For the briefest of seconds, we hover over Earth in the serenity and silence of space. A disembodied form, we begin to fall, faster and faster towards the Earth, gravity pulling us to a continent, a city, a bedroom, and here we come face to face with the universally understood, universally despised, red-numbered alarm clock. It squawks mercilessly, and we awaken with the title character, Rose, to Season 1, Episode 1 of Russell T. Davie’s 2005 Doctor Who reboot.
Music kicks in with immediacy. Its galloping rhythm whisks us along with Rose from one cut-scene to another of the predictable familiar: waking, eating, working, more eating, more working. You get the picture. She works in a shop, lives with her mother, dates childhood friend Mickey: things are predictable, busy…and boring. Even in the midst of Rose’s fast-paced life, we can see it in the lifeless, blank way she goes from one thing to the next.
Then comes disruption: by chance or by fate, Rose and the Doctor’s paths connect. Window shop dummies come alive and Rose’s place of employment goes up in flames. She returns home, unemployed and with a head full of the unexplainable.
After her haphazard run-in with the enigmatical man that calls himself the Doctor, Rose goes about investigating him, starting where every 21st-century person would: the Internet. What she discovers there is not very encouraging: “When disaster comes, he’s there. He brings a storm in his wake, and he has one constant companion…death.”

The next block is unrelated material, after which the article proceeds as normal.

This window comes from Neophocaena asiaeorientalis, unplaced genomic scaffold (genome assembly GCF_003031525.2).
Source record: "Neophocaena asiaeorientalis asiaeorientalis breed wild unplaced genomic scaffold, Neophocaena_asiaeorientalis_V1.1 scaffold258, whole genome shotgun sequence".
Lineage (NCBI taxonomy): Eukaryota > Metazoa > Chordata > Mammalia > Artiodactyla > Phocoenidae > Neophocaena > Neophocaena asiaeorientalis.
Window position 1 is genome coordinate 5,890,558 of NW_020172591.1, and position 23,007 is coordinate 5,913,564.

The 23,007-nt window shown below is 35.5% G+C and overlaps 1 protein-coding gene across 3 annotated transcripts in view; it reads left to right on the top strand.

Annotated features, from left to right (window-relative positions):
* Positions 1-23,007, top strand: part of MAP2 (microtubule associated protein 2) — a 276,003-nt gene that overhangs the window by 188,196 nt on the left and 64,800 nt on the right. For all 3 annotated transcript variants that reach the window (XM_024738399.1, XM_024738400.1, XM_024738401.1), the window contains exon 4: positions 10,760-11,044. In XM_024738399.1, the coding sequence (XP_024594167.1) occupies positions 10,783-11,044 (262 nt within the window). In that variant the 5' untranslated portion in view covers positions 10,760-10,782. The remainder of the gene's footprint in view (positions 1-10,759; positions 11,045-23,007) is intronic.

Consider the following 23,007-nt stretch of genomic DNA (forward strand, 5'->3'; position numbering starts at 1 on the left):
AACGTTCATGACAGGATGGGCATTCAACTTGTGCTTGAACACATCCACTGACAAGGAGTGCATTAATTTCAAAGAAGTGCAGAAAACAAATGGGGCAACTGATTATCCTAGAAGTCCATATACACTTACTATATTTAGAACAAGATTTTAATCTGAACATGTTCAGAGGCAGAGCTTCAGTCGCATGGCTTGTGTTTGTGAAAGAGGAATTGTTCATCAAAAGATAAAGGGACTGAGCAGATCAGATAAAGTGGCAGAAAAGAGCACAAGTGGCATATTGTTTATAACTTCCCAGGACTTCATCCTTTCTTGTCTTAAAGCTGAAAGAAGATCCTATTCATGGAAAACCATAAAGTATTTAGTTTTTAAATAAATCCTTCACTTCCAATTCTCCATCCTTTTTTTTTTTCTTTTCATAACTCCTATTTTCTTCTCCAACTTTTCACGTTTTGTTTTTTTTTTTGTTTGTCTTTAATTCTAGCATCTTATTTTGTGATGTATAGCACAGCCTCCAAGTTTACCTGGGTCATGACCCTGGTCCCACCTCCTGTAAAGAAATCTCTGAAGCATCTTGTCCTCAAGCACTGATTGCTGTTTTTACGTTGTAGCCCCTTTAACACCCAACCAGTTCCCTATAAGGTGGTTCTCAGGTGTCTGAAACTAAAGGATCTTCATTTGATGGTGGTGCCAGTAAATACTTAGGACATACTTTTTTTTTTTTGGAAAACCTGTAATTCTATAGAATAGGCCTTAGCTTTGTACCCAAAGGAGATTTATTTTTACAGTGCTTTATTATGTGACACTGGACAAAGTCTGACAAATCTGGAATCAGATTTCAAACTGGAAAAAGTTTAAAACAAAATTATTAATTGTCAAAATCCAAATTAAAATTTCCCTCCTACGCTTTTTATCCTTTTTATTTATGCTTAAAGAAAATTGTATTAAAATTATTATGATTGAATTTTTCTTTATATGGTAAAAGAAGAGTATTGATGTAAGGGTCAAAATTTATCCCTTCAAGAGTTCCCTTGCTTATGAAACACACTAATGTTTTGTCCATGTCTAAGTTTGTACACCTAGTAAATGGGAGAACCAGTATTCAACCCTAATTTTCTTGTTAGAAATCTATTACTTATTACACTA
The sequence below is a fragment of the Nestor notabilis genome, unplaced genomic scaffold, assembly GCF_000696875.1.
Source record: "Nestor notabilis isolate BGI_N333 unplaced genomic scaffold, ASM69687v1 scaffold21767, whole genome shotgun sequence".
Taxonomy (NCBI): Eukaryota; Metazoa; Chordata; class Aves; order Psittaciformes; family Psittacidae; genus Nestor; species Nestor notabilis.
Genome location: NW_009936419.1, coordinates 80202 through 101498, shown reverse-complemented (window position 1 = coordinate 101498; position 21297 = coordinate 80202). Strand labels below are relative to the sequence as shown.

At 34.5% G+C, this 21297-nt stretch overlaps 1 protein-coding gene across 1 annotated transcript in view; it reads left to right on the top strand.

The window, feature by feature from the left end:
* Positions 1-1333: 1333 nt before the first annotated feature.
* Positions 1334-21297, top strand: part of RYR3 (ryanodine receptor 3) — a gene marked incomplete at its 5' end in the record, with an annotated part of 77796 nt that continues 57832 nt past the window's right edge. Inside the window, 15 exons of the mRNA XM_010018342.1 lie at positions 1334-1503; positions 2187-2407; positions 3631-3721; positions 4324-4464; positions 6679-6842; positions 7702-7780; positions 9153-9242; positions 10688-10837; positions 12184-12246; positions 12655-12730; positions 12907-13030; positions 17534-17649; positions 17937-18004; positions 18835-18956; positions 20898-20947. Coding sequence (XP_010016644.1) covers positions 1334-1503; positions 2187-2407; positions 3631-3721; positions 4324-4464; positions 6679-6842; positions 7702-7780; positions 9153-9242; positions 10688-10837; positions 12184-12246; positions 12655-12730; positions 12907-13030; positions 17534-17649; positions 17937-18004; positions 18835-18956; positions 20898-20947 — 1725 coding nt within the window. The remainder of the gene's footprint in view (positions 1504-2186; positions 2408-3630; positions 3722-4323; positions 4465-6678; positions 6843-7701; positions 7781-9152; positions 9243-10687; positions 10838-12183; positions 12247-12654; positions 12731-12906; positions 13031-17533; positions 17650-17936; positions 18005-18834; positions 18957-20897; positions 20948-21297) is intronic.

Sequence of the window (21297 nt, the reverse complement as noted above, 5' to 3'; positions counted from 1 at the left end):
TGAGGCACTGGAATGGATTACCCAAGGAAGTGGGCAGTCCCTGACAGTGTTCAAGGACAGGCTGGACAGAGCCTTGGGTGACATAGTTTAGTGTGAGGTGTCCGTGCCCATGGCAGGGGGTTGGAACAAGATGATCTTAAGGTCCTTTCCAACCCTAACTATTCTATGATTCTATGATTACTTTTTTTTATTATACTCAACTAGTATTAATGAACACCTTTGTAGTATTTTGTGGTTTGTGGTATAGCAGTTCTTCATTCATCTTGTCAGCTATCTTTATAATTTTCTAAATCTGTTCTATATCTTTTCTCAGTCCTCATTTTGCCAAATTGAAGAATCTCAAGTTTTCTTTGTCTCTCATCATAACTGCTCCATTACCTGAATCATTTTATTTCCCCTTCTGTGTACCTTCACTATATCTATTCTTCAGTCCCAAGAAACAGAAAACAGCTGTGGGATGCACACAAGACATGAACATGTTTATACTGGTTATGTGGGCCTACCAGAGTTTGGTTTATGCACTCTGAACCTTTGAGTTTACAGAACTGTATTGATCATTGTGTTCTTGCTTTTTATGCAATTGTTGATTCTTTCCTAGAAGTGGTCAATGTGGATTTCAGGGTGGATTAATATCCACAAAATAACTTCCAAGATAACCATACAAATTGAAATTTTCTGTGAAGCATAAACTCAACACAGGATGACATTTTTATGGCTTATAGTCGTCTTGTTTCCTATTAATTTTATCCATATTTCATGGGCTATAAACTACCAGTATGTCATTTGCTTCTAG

Rose certainly logs this into her analysis of the Doctor, but she does not allow the first sign of trouble to send her running away. The Doctor is crazy and arrogant and dismissive, but his observations are uncomfortably on-point (perhaps it’s the 900-some years of traveling that have given him perspective). He tells her: “I mean you lot, all you do is eat chips, go to bed and watch telly, while all the time underneath you there’s a war going on!” And that’s exactly it: Rose has an instinctive feeling that there is something bigger and better than the “rat-race.” Her short encounter with the Doctor sets a spark of validation to this dormant suspicion. Once it is lit, she finds that she cannot simply return to busy-ness-as-usual, even though the unknown quickly proves dangerous.
It feels safe to say that viewers can resonate with life as exhibited in Roses’ day-to-day. The average adult spends eight hours a day working, only to come home to a list of errands and tasks as long as their arm, and ends the day without time or energy to spend on what makes them feel happy, rested, or–dare I say?–alive. The goal seems to be: work to live, live to work. This is the way of the world–we have to make the mortgage, pay off debt, feed the family. So why then do we struggle against it? What is the source of this boredom, this nagging dissatisfaction, this deep weariness?
“Creatures are not born with desires unless satisfaction for these desires exists. A baby feels hunger; well, there is such a thing as food. A duckling wants to swim; well, there is such a thing as water. Men feel sexual desire; well, there is such a thing as sex. If I find in myself a desire which no experience in this world can satisfy, the most probable explanation is that I was made for another world.” (Mere Christianity, Bk. III, chap. 10, “Hope”)